Lassiter believes the federal government should revisit the Anti-Drug Abuse Act of 1986, which established mandatory prison sentences for drug possession. Opponents of the law argue that its requirement of especially harsh sentences for possession of crack cocaine has unfairly targeted poor blacks and Latinos. “It looks like it was a war on drugs, but it was in fact a war on poor black and brown people,” Lassiter says. “There needs to be a paradigm shift. We can’t just incarcerate people.”
William Knack, PhD, a clinical psychologist in Chappaqua, NY, shares many addiction professionals’ excitement about the possibility of the federal government focusing more resources on treating drug-addicted individuals. However, he says, a truly effective approach to the nation’s drug problems requires a comprehensive solution that targets families and communities through educational programs, prevention programs, alternative activities, and greater recognition of the connections between mental health and addictions.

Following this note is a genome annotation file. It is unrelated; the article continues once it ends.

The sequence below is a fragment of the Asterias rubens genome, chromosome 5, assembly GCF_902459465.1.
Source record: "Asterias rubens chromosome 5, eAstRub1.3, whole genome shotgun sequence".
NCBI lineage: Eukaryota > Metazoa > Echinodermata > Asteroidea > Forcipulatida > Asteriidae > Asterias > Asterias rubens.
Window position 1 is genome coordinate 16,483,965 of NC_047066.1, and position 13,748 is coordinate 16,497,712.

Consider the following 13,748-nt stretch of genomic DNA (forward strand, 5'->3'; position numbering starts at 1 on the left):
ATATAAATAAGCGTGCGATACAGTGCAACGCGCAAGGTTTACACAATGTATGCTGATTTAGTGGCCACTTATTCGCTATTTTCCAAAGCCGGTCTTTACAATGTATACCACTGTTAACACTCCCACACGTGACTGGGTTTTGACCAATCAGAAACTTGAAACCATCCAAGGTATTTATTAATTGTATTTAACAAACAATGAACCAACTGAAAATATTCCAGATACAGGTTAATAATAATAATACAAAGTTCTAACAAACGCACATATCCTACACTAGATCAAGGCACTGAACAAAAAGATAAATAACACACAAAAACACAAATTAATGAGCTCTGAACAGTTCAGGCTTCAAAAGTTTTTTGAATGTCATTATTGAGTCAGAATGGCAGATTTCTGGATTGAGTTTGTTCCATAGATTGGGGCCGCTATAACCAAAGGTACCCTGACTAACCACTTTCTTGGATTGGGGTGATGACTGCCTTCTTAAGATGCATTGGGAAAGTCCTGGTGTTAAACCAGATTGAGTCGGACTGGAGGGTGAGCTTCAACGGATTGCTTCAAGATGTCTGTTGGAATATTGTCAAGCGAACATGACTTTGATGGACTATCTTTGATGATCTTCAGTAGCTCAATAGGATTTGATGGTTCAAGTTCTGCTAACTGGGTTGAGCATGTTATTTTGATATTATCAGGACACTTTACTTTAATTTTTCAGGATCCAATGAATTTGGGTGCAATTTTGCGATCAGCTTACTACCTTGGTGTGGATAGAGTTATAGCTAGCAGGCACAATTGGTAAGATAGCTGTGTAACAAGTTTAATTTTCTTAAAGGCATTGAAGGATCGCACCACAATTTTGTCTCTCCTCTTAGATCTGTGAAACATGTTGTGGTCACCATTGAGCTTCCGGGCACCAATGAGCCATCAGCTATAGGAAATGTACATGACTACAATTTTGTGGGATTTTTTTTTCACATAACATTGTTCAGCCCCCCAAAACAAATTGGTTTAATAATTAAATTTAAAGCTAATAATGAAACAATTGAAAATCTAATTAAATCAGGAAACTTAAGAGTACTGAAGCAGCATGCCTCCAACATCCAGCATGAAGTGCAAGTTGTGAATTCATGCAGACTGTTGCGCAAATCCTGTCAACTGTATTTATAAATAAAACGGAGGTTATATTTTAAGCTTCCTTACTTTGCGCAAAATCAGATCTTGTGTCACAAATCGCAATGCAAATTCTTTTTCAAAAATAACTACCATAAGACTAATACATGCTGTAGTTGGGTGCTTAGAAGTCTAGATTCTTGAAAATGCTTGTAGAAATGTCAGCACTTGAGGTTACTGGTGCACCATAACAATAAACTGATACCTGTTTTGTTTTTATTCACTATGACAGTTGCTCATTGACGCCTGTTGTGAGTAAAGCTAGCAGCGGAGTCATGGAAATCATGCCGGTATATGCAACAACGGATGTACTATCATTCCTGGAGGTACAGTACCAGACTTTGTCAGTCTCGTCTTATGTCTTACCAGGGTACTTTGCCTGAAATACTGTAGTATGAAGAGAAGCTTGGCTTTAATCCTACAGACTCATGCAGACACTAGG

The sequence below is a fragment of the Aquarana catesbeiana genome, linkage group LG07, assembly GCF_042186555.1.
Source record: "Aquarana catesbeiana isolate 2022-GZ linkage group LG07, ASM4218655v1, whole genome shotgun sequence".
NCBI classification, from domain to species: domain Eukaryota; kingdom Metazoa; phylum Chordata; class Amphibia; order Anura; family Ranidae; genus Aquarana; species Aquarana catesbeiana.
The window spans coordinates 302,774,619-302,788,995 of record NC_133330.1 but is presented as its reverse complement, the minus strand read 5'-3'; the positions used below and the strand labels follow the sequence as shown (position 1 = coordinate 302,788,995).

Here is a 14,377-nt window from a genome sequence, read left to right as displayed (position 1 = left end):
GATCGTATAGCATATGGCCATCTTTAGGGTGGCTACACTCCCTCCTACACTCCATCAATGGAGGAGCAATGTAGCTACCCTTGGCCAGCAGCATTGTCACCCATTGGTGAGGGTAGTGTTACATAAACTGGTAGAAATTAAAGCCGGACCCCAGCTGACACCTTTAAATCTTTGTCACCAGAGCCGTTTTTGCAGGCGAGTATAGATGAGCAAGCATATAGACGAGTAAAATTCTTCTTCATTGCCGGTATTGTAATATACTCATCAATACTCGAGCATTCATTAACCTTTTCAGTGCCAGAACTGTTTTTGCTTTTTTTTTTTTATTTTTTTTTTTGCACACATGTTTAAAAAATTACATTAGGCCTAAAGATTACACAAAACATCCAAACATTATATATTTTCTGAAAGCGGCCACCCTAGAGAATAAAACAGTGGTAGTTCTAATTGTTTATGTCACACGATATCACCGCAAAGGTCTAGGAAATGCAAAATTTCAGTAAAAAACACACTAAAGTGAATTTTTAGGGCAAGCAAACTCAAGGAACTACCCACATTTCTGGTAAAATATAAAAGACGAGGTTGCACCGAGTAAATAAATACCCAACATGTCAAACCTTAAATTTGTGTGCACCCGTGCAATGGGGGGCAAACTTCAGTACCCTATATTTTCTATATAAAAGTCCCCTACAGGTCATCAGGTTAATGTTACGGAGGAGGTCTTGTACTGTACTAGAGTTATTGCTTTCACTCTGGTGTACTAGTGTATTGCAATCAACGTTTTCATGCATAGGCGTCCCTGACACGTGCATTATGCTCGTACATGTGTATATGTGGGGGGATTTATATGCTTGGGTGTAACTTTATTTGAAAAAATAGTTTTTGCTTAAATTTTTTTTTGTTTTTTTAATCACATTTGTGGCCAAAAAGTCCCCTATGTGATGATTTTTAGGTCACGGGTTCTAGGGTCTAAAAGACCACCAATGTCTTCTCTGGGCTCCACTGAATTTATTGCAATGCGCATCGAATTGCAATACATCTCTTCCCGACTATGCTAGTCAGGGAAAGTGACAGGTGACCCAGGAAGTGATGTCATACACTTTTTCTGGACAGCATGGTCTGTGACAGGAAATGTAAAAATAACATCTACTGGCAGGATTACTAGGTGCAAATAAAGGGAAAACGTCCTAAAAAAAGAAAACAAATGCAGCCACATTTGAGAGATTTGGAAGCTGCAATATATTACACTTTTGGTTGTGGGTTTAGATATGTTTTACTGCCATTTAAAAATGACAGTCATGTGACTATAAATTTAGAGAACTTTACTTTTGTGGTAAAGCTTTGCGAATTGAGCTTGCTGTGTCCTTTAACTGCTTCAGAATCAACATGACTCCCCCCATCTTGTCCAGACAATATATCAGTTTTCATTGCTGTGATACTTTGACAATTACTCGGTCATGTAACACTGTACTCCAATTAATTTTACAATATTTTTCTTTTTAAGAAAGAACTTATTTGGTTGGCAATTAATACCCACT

“When you do all of these things, you have a very powerful and effective approach,” Knack says. “If you do only some of these, it weakens the approach and makes it look like treatment is not as effective as it is.”
Ready for Change?
“There are going to be opportunities for social workers, but what we do will have to be effective or the pendulum will swing back [toward a law enforcement model],” she says. “Just being well meaning doesn’t mean that you’re going to be effective. Social workers need to do their homework to focus on evidence-based practices and successful interventions. We have to use the best techniques and measure outcomes.”